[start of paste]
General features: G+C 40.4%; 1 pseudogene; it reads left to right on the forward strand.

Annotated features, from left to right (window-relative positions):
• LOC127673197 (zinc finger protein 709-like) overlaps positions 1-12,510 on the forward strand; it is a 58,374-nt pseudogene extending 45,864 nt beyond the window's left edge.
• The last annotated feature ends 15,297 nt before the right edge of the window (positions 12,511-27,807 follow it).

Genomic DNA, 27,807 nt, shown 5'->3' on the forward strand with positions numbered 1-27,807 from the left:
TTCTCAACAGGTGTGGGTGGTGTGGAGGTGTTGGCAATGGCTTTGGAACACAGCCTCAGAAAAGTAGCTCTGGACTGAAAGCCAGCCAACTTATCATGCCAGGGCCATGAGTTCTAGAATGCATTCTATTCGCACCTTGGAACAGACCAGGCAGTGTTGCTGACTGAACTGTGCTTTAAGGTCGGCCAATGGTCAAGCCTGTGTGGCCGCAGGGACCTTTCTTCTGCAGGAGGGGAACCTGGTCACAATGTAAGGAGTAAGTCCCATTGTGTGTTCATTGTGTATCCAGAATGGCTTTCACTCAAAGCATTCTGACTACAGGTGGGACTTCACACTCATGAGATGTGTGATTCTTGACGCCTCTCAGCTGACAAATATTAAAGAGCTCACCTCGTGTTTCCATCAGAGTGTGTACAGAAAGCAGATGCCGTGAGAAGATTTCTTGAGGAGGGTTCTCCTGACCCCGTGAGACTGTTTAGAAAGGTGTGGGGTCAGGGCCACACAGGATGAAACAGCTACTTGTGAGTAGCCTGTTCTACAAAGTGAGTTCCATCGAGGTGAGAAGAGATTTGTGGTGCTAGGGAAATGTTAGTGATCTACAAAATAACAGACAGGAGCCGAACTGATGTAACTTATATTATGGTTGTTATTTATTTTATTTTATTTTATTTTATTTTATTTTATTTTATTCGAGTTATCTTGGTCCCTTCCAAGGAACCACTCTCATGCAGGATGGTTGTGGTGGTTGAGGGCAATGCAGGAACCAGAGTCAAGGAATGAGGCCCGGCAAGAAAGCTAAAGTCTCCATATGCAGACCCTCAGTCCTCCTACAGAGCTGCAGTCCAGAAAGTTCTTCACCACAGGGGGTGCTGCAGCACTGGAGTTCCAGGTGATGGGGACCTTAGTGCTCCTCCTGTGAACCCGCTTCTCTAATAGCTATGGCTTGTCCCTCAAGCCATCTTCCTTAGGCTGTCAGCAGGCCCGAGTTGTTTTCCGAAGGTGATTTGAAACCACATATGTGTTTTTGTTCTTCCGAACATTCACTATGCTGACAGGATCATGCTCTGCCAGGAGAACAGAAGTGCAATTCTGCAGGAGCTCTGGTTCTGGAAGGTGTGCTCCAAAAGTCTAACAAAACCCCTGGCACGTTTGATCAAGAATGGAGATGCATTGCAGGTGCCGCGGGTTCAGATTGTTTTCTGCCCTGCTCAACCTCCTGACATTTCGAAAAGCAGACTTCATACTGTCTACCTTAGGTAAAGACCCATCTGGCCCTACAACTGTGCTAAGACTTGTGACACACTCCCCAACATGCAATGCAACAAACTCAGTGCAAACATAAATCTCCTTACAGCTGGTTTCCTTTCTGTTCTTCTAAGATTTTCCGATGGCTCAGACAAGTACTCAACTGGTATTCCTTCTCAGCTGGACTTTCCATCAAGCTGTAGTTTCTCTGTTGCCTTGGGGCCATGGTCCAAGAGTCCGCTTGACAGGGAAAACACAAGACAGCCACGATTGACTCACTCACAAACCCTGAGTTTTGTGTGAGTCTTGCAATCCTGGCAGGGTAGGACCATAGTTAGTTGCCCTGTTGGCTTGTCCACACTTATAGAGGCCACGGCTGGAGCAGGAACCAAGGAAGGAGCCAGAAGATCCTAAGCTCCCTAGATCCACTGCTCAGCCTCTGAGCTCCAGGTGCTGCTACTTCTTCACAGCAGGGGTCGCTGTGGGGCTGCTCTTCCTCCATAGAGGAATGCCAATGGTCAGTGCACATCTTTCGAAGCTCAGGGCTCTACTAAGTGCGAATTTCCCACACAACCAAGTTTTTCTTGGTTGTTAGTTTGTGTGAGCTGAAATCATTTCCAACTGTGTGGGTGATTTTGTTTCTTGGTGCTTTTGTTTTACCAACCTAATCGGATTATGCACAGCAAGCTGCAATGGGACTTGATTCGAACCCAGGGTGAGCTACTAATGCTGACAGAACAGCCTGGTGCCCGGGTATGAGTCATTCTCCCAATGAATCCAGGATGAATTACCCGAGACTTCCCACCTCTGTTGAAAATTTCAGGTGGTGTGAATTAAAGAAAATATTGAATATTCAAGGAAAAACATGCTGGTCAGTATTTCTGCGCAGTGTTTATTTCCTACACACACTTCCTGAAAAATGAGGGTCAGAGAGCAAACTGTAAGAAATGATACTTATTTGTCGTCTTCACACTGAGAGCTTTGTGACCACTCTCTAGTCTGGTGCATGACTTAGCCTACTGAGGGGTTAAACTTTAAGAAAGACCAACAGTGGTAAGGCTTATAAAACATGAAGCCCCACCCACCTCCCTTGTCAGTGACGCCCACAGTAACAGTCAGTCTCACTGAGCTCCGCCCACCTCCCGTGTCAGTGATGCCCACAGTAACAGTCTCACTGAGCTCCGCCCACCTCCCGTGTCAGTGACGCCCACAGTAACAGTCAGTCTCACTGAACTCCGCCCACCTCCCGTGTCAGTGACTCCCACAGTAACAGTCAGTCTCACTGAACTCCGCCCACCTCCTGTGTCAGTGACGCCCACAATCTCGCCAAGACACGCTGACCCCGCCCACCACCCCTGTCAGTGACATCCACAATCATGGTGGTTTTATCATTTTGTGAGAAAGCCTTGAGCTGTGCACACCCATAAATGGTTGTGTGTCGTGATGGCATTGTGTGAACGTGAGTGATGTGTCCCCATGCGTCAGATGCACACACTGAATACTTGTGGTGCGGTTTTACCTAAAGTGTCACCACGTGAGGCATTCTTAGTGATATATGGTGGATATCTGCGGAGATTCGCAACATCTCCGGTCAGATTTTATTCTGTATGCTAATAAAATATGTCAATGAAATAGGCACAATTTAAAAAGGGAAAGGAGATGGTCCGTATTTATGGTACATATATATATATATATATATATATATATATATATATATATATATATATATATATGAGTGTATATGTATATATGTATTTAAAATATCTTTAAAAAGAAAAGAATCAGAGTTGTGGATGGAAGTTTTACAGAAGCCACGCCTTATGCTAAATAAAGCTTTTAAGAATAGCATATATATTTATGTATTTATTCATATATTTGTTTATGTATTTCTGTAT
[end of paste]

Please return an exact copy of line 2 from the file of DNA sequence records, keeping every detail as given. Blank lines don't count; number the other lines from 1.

Annotated features, from left to right (window-relative positions):